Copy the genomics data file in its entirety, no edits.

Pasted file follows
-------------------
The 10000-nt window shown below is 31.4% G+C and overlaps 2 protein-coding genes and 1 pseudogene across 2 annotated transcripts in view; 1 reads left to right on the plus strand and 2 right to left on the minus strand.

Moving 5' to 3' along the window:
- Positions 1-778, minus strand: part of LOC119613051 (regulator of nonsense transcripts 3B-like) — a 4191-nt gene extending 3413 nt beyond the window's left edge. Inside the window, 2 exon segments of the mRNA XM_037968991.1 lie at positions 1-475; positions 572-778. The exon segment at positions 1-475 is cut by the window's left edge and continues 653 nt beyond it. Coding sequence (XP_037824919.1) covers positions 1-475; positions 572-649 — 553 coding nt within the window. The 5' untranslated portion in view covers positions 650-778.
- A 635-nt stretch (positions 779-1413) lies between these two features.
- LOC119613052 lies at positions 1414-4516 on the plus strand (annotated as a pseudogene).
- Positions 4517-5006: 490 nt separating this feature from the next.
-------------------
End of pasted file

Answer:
The 10000-nt window shown below is 31.4% G+C and overlaps 2 protein-coding genes and 1 pseudogene across 2 annotated transcripts in view; 1 reads left to right on the plus strand and 2 right to left on the minus strand.

Moving 5' to 3' along the window:
- Positions 1-778, minus strand: part of LOC119613051 (regulator of nonsense transcripts 3B-like) — a 4191-nt gene extending 3413 nt beyond the window's left edge. Inside the window, 2 exon segments of the mRNA XM_037968991.1 lie at positions 1-475; positions 572-778. The exon segment at positions 1-475 is cut by the window's left edge and continues 653 nt beyond it. Coding sequence (XP_037824919.1) covers positions 1-475; positions 572-649 — 553 coding nt within the window. The 5' untranslated portion in view covers positions 650-778.
- A 635-nt stretch (positions 779-1413) lies between these two features.
- LOC119613052 lies at positions 1414-4516 on the plus strand (annotated as a pseudogene).
- Positions 4517-5006: 490 nt separating this feature from the next.